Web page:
The goal is to help the four million children affected by the two-year-old civil war that the UN says has killed 93,000 people.
The agency will start a special appeal to Canadians on Thursday asking for donations at www.unicef.ca to raise funds for immunizations, clean drinking water, education and psycho-social support to help children through the emotional trauma of the crisis.
The emergency fundraiser follows an unprecedented $4-billion appeal for Syria by the UN earlier this month, the largest in its history.
And it comes after this week's G8 leaders' summit, which affirmed the need for peace talks but remained divided on the issue of whether or not to arm rebel groups — a measure Canada opposes for fear of aiding Islamic militants in their ranks.
The international angst over whether Syria's rebels ought to be armed is diverting attention from the worsening humanitarian crisis, especially the damage being done to children, said UNICEF Canada president David Morley.
Morley said Western countries are too preoccupied with the politics of the war, particularly the issue of whether Syria's opposition is too divided to be trusted with heavy arms.
"It's as though we need to say, some of these people are bad guys and others aren't," he said Wednesday from northern Iraq, where 150,000 Syrians, including 60,000 children, have fled to bursting camps.
"For us, none of these children are our enemies. None of these children are bad guys — they're victims of the war."
The vast majority of those uprooted, Morley said, don't care about politics; they just want to go home one day.
Another veteran Canadian aid worker, Dave Toycen, president of World Vision Canada, echoed that view from Lebanon, another country bearing the burden of the continuing influx of fleeing Syrians.
"I feel strongly the refugees are the collateral that pays the price for the violence that goes on," Toycen said in an interview from Beirut.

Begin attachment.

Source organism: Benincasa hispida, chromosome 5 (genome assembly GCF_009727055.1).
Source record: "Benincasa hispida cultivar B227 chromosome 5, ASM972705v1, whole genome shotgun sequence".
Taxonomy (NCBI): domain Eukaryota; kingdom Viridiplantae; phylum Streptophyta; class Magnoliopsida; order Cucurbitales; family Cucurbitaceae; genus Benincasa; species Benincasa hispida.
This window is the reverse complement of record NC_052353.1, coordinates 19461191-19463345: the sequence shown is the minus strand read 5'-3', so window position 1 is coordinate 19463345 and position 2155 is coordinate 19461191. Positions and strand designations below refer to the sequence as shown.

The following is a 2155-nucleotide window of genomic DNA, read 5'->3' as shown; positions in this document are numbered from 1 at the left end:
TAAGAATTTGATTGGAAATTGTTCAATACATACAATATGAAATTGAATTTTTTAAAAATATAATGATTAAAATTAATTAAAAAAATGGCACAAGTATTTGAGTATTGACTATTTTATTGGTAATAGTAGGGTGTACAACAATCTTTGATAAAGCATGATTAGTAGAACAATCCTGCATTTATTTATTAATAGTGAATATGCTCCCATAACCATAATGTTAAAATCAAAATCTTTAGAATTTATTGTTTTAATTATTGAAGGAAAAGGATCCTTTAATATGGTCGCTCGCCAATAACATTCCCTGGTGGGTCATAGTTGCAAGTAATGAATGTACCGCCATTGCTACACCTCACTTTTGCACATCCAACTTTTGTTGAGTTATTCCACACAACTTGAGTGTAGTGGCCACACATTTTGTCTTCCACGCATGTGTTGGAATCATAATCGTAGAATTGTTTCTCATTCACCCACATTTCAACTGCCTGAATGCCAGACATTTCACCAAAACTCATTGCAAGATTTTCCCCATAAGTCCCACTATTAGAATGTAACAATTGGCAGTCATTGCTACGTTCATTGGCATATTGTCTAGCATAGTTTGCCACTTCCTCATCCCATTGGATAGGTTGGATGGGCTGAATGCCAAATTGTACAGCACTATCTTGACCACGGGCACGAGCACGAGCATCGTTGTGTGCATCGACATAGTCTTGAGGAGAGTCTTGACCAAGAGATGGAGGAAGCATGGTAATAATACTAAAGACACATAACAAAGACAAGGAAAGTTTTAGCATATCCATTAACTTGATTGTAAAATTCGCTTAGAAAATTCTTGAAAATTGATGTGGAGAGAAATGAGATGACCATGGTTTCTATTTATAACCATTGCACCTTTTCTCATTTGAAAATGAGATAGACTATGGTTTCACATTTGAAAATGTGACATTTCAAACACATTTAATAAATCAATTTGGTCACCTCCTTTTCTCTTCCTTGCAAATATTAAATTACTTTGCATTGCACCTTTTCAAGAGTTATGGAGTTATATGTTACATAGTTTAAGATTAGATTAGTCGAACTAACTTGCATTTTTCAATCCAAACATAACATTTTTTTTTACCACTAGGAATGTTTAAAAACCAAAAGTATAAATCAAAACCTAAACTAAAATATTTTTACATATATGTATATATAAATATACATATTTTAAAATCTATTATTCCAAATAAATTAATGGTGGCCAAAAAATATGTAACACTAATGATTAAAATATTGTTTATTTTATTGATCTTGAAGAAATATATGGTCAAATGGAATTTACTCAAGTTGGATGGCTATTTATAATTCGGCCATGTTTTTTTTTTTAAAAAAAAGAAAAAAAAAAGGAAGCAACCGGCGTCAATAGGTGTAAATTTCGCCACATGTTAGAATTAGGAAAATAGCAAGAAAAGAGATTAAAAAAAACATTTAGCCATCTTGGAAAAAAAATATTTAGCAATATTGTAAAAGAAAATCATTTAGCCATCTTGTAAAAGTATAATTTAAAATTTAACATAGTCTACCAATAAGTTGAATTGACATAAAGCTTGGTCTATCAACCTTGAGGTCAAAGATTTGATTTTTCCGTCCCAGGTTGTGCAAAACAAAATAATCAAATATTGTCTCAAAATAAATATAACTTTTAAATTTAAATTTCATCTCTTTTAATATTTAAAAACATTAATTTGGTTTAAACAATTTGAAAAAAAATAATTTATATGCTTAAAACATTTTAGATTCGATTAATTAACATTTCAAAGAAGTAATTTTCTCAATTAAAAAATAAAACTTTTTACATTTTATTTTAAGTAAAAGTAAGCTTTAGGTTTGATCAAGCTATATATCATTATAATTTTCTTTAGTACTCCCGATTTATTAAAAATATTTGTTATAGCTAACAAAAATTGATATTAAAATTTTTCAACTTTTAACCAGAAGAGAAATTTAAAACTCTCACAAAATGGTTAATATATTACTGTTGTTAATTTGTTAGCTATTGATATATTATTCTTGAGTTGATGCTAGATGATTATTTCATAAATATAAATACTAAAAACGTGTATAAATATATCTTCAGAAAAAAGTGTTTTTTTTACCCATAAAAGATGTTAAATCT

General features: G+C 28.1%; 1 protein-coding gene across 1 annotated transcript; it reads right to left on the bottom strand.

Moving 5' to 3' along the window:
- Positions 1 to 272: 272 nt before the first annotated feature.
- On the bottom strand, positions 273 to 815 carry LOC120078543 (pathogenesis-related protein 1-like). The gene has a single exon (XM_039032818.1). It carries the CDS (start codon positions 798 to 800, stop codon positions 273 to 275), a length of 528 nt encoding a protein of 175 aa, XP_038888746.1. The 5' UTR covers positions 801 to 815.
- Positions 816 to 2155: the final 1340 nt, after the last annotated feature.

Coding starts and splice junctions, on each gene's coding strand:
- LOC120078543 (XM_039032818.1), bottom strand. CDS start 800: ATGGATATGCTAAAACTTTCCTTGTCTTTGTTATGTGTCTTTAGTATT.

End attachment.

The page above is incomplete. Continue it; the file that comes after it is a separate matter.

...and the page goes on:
"We just have to keep reminding ourselves, reminding the public, that we're talking about children, mothers, who have gone through horrendous nightmares, violence, relatives killed, traumatized kids."
Robert Fox, executive director of Oxfam Canada, said the preoccupation with whether or not to arm the rebels has diverted attention from humanitarian needs.
"There's no question that if there's money for arms there should be more money for water, for health care, for education, for protection," he said.
Fox said a negotiated political solution is needed, not more arms flowing into Syria.
"We don't have any confidence that increasing arms will level the playing field," he said. "We don't have confidence that those receiving arms will use them in a way that actually protects civilians and respects human rights."
The United States has said it would supply weapons and ammunition to the Syrian opposition after it found proof the regime of President Bashar Assad attacked its foes with chemical weapons.
Prime Minister Stephen Harper has said Canada has no plan to send arms and will continue to focus on humanitarian aid to Syrian refugees.
Rosemary McCarney, president of Plan Canada, applauded the government's decision to steer clear of arming the rebels and focusing instead on humanitarian aid.
"The Canadian focus on the humanitarian side of it is a good one. If we can keep our eyes and focus on the humanitarian actors, on the victims of this political conflict, we're not going to misstep at all."